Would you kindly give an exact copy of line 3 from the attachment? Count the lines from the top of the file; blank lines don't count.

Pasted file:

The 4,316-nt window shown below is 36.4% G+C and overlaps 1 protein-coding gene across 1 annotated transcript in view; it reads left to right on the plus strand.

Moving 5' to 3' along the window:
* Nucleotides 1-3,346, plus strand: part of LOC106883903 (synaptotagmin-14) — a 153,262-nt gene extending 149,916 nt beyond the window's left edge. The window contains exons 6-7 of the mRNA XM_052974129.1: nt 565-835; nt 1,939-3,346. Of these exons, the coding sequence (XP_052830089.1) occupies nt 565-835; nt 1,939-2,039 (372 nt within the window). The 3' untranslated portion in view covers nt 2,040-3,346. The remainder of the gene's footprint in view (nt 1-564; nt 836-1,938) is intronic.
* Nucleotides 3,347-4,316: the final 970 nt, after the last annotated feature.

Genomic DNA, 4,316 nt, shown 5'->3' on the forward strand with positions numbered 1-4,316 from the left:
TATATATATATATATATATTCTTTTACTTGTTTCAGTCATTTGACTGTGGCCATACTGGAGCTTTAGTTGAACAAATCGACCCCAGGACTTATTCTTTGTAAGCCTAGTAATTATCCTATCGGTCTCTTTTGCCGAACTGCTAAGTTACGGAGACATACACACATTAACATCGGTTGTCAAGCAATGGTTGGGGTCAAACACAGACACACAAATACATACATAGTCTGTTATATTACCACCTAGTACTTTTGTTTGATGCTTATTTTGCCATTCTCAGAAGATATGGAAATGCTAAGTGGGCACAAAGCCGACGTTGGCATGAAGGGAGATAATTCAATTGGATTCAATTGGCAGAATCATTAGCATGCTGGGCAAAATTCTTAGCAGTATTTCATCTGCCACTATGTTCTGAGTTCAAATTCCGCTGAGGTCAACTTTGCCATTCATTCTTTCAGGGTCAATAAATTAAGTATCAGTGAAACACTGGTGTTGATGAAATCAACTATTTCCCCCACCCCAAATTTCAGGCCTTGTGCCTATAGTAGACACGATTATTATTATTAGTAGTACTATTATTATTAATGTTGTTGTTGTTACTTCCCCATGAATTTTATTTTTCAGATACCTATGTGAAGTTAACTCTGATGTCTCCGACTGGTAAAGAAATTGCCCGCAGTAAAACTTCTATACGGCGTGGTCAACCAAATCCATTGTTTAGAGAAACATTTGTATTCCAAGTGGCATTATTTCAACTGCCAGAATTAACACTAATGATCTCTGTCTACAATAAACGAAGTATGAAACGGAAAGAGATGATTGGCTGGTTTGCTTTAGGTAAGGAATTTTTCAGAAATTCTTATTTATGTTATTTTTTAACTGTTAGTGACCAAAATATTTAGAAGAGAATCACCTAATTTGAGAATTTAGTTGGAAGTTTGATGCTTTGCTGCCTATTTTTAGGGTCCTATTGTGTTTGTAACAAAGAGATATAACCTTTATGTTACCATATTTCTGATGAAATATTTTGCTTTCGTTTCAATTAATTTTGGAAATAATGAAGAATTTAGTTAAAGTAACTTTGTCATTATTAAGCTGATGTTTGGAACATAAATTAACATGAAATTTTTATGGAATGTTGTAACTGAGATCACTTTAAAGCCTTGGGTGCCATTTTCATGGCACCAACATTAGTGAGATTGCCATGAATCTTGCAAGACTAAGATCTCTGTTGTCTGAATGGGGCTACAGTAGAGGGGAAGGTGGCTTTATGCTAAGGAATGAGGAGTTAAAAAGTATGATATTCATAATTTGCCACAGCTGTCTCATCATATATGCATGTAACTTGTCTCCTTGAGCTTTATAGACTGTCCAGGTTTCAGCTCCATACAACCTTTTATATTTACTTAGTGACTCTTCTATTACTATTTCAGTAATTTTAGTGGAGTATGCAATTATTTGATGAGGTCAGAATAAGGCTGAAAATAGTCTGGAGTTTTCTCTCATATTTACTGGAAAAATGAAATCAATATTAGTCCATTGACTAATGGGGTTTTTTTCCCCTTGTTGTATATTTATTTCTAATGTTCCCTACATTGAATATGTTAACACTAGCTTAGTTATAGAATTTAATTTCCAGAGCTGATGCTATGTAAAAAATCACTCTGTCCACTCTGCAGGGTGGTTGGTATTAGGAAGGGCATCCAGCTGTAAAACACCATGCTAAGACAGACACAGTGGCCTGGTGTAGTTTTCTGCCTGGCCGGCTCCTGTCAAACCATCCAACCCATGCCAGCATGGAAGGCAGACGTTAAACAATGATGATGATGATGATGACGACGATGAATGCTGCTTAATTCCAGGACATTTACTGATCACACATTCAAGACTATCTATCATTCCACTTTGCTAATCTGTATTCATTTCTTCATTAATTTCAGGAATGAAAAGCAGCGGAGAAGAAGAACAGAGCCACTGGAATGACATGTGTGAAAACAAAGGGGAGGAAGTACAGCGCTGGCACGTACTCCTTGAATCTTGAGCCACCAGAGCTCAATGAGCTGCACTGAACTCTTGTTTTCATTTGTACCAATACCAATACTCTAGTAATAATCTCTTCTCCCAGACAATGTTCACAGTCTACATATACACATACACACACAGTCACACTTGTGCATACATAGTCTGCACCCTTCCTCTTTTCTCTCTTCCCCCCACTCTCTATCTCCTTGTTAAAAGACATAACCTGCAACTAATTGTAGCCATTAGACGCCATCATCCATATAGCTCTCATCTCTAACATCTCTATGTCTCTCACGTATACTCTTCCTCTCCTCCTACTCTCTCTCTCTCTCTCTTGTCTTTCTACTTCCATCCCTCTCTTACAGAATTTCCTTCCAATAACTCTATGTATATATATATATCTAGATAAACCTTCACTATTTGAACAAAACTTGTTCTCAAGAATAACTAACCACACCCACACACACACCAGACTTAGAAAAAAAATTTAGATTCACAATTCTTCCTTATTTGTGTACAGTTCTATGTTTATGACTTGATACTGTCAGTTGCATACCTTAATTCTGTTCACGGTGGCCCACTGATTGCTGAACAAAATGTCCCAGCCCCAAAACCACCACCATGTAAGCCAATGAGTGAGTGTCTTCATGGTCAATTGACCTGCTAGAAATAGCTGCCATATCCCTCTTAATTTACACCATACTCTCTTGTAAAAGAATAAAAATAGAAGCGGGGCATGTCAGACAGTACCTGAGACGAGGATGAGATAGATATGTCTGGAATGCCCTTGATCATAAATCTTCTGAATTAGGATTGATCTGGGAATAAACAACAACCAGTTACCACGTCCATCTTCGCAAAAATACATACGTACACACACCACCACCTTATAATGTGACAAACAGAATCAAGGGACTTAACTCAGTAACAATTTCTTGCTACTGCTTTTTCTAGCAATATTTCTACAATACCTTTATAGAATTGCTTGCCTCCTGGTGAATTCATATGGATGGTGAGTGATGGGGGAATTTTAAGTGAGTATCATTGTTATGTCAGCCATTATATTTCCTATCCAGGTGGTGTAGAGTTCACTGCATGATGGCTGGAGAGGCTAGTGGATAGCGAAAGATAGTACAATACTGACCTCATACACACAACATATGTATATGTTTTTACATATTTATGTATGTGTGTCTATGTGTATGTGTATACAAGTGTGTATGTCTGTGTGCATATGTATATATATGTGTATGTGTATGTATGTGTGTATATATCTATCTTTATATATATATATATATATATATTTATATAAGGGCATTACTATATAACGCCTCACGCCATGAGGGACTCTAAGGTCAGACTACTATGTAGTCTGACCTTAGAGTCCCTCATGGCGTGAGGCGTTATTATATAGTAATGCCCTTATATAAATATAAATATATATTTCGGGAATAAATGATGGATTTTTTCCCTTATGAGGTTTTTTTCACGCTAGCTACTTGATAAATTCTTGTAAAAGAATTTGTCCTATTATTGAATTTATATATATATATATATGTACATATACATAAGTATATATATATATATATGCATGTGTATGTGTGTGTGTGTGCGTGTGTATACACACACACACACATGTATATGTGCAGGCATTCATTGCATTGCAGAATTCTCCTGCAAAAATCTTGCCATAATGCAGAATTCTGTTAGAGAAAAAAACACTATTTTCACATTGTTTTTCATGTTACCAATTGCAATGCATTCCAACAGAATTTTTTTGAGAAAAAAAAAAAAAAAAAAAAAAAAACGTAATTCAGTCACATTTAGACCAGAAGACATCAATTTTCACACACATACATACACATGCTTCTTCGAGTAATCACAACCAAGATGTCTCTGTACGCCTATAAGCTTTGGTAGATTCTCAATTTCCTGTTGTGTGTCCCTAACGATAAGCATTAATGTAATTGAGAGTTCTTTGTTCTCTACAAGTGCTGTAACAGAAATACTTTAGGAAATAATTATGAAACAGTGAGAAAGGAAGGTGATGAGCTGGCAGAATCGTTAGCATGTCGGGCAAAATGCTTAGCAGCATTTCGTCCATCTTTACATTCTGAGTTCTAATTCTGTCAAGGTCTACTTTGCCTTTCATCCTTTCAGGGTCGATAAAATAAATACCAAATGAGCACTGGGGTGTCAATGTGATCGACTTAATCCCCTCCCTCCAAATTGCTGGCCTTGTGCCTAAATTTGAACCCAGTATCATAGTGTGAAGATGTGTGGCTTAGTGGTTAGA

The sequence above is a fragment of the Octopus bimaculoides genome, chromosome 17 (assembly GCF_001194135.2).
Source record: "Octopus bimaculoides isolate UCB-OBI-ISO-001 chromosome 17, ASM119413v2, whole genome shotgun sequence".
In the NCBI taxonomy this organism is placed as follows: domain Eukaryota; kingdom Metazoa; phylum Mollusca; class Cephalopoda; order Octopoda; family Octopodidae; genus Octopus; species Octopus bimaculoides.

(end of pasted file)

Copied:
* Nucleotides 1-3,346, plus strand: part of LOC106883903 (synaptotagmin-14) — a 153,262-nt gene extending 149,916 nt beyond the window's left edge. The window contains exons 6-7 of the mRNA XM_052974129.1: nt 565-835; nt 1,939-3,346. Of these exons, the coding sequence (XP_052830089.1) occupies nt 565-835; nt 1,939-2,039 (372 nt within the window). The 3' untranslated portion in view covers nt 2,040-3,346. The remainder of the gene's footprint in view (nt 1-564; nt 836-1,938) is intronic.